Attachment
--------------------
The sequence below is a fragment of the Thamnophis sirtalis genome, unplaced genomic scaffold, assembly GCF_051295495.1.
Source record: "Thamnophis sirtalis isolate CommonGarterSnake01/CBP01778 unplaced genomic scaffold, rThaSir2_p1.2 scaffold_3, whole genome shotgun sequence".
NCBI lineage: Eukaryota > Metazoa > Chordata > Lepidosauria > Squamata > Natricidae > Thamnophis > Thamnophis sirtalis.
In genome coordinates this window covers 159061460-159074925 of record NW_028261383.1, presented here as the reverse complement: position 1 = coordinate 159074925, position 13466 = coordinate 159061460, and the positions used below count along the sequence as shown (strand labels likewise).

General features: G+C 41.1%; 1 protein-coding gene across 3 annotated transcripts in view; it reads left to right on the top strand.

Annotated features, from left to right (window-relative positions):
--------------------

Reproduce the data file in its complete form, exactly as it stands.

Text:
The sequence below is a fragment of the Thamnophis sirtalis genome, unplaced genomic scaffold, assembly GCF_051295495.1.
Source record: "Thamnophis sirtalis isolate CommonGarterSnake01/CBP01778 unplaced genomic scaffold, rThaSir2_p1.2 scaffold_3, whole genome shotgun sequence".
NCBI lineage: Eukaryota > Metazoa > Chordata > Lepidosauria > Squamata > Natricidae > Thamnophis > Thamnophis sirtalis.
In genome coordinates this window covers 159061460-159074925 of record NW_028261383.1, presented here as the reverse complement: position 1 = coordinate 159074925, position 13466 = coordinate 159061460, and the positions used below count along the sequence as shown (strand labels likewise).

General features: G+C 41.1%; 1 protein-coding gene across 3 annotated transcripts in view; it reads left to right on the top strand.

Annotated features, from left to right (window-relative positions):